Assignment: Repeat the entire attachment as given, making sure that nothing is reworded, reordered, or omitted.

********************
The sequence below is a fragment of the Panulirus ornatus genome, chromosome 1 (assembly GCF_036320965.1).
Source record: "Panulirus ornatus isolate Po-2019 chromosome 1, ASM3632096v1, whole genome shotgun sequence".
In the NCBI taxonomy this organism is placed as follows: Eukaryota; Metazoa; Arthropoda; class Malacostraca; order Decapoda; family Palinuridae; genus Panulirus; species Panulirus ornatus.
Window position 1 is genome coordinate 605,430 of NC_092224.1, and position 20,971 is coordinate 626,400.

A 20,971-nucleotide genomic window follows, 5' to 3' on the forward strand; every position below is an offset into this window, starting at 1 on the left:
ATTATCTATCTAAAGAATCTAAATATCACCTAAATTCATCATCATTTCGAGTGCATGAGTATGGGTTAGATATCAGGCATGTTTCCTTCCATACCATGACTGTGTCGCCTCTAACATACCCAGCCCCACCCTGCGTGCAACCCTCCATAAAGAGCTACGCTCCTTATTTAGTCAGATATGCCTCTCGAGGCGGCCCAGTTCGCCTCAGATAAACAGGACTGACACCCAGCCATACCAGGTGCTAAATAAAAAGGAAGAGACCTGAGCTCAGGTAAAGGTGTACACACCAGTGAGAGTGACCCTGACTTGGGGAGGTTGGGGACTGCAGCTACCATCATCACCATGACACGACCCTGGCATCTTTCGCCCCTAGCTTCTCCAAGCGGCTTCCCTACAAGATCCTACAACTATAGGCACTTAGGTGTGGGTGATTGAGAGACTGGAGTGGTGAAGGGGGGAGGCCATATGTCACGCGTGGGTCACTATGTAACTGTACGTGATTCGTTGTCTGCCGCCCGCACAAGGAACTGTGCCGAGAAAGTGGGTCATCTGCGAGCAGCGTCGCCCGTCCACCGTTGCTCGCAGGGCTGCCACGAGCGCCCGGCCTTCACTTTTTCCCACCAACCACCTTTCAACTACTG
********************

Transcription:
The sequence below is a fragment of the Panulirus ornatus genome, chromosome 1 (assembly GCF_036320965.1).
Source record: "Panulirus ornatus isolate Po-2019 chromosome 1, ASM3632096v1, whole genome shotgun sequence".
In the NCBI taxonomy this organism is placed as follows: Eukaryota; Metazoa; Arthropoda; class Malacostraca; order Decapoda; family Palinuridae; genus Panulirus; species Panulirus ornatus.
Window position 1 is genome coordinate 605,430 of NC_092224.1, and position 20,971 is coordinate 626,400.

A 20,971-nucleotide genomic window follows, 5' to 3' on the forward strand; every position below is an offset into this window, starting at 1 on the left:
ATTATCTATCTAAAGAATCTAAATATCACCTAAATTCATCATCATTTCGAGTGCATGAGTATGGGTTAGATATCAGGCATGTTTCCTTCCATACCATGACTGTGTCGCCTCTAACATACCCAGCCCCACCCTGCGTGCAACCCTCCATAAAGAGCTACGCTCCTTATTTAGTCAGATATGCCTCTCGAGGCGGCCCAGTTCGCCTCAGATAAACAGGACTGACACCCAGCCATACCAGGTGCTAAATAAAAAGGAAGAGACCTGAGCTCAGGTAAAGGTGTACACACCAGTGAGAGTGACCCTGACTTGGGGAGGTTGGGGACTGCAGCTACCATCATCACCATGACACGACCCTGGCATCTTTCGCCCCTAGCTTCTCCAAGCGGCTTCCCTACAAGATCCTACAACTATAGGCACTTAGGTGTGGGTGATTGAGAGACTGGAGTGGTGAAGGGGGGAGGCCATATGTCACGCGTGGGTCACTATGTAACTGTACGTGATTCGTTGTCTGCCGCCCGCACAAGGAACTGTGCCGAGAAAGTGGGTCATCTGCGAGCAGCGTCGCCCGTCCACCGTTGCTCGCAGGGCTGCCACGAGCGCCCGGCCTTCACTTTTTCCCACCAACCACCTTTCAACTACTG